Drought in giving scorches non-profit sector
By Carol Goar for Toronto Star
It was a stirring call to arms. "Give the leaders of business and politics hell because that's where we're all going to end up," John Andras, co-founder of the Recession Relief Coalition, told a roomful of community activists. "We must remind them that they have a responsibility not just to the privileged few, but to all of us."
He was warmly applauded.
But his advice flew in the face of every signal coming out of Ottawa, Queen's Park and city hall. All three levels of government have made it clear that deficit control is their priority.
Any hope the federal Conservatives might expand Canada's inequitable employment insurance program died this summer. That leaves 63 per cent of jobless Ontarians and 69 per cent of out-of-work Torontonians without coverage.
Anti-poverty activists have almost stopped lobbying for a social assistance system that lifts Ontario's poorest citizens out of destitution. They know the provincial Liberals have no such ambitions.
And no one expects Toronto, already struggling with a ballooning welfare caseload, to do more.
An appeal to the consciences of business leaders would scarcely be noticed right now. Their eyes are riveted on their balance sheets. Corporate philanthropy has plummeted since the recession took hold.
That leaves Ontario's 45,000 non-profit organizations – particularly those in the social services – in an impossible position.
Demand for everything from food assistance to suicide counselling has surged. Donations, especially from the private sector, have fallen off sharply.
The sector's predicament is laid out in detail in a 32-page report, released this week by the Social Planning Network of Ontario. It is called Hard Hit: Impact of the Economic Downturn on Non-profit Community Social Services.
The network's team of researchers collected information from 413 community service agencies across the province (135 in Toronto).
Here is what it found:
The majority of agencies (57 per cent) experienced increased demand for services between September 2008 and May of this year, when the survey was conducted.
Funding from all sources fell. Corporate and individual donations were down 61 per cent. Grants from the United Way and charitable foundations were down 33 per cent. Federal support was down 21 per cent. Provincial assistance was down 9 per cent. Municipal financing was down 5 per cent.
Non-profit organizations responded by ramping up fundraising (52 per cent), serving more clients with the same staff (also 52 per cent), depleting their contingency reserves (40 per cent), increasing volunteer hours (36 per cent) and asking their workers to take pay cuts (24 per cent).
In spite of these measures, 51 per cent simply couldn't meet the need.
Senior researcher Beth Wilson warned that these responses were not sustainable and posed worrying questions.
"I wonder if there is sufficient infrastructure in place in these organizations to support volunteers and to oversee their work," she said. "Also I wonder whether volunteers are being called upon to take on work they may not be qualified to do or may not be appropriate for them to do."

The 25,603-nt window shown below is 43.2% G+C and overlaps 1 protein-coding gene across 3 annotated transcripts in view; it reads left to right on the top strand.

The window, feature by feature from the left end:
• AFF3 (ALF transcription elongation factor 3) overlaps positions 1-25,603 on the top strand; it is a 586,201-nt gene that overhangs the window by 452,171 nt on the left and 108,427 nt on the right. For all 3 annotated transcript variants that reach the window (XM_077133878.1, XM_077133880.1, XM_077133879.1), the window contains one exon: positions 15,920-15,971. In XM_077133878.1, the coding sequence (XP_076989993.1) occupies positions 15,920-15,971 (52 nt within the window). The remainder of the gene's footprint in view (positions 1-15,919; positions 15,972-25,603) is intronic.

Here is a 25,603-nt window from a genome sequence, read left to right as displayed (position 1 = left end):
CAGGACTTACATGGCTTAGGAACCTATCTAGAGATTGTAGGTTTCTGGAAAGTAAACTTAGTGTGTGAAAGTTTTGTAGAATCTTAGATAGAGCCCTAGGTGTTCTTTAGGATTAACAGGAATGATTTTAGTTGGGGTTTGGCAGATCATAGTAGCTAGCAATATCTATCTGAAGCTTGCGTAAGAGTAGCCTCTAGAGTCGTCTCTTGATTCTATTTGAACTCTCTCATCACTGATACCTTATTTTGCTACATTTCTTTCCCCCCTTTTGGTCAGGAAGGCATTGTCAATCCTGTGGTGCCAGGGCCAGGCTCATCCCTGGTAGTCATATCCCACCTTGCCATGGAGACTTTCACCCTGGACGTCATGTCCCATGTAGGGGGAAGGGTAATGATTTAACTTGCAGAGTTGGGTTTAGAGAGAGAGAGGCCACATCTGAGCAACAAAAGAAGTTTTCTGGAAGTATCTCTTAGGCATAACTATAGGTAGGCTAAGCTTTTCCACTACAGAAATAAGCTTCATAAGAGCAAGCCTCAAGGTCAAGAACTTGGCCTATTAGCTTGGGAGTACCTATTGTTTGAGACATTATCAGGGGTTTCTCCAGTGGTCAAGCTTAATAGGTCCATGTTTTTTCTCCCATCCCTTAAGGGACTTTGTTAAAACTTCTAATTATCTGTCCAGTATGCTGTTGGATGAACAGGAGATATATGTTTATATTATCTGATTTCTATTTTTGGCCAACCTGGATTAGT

The Social Planning Network proposed four remedies: the creation of new federal and provincial social infrastructure funds; a broadening of employment insurance coverage; an increase in welfare payments; and a series of top-level meetings between policy-makers and representatives of non-profit agencies to discuss the investments and reforms needed to shore up the social service sector.
The probability of any of these things occurring is minimal.
Economist Armine Yalnizyan of the Canadian Centre for Policy Alternatives urged non-profit leaders to be realistic and resourceful.
"Our attitudes will very much shape what happens next," she said. "With or without money, we have a job to do."
Response from Jonah Schein, Civic Engagement Coordinator, The Stop Community Food Centre, Toronto
Published in Toronto Star as a Letter to the Editor, Sunday, November 15, 2009
I take no exception to most of Carol Goar's article or the fine report by the Social Planning Network of Ontario. Indeed, increased need for services and growing financial pressure on the non-profit sector coupled with inadequate government income supports is creating a perfect storm in Ontario. And given the lack of action on this file, there is good reason for Goar's suspicion that "the provincial Liberals have no such ambitions" to repair our current social assistance system that leaves Ontario's poorest citizens in destitution.
But we cannot afford to lower our expectations of government or stop fighting. In fact, the Social Planning Network is helping to coordinate a provincial campaign to "Put Food in the Budget" and in recent months more than 2,500 people have visited our website (www.dothemath.thestop.org) to urge Premier Dalton McGuinty to address the chronic hunger faced by people on social assistance. Given the current political-economic climate, we are in for the fight of our lives, but with thousands more people in Ontario losing their jobs, there are too many lives on the line for us to back down. Now more than ever we need all Ontarians to stand up for decent income supports for our friends and neighbours.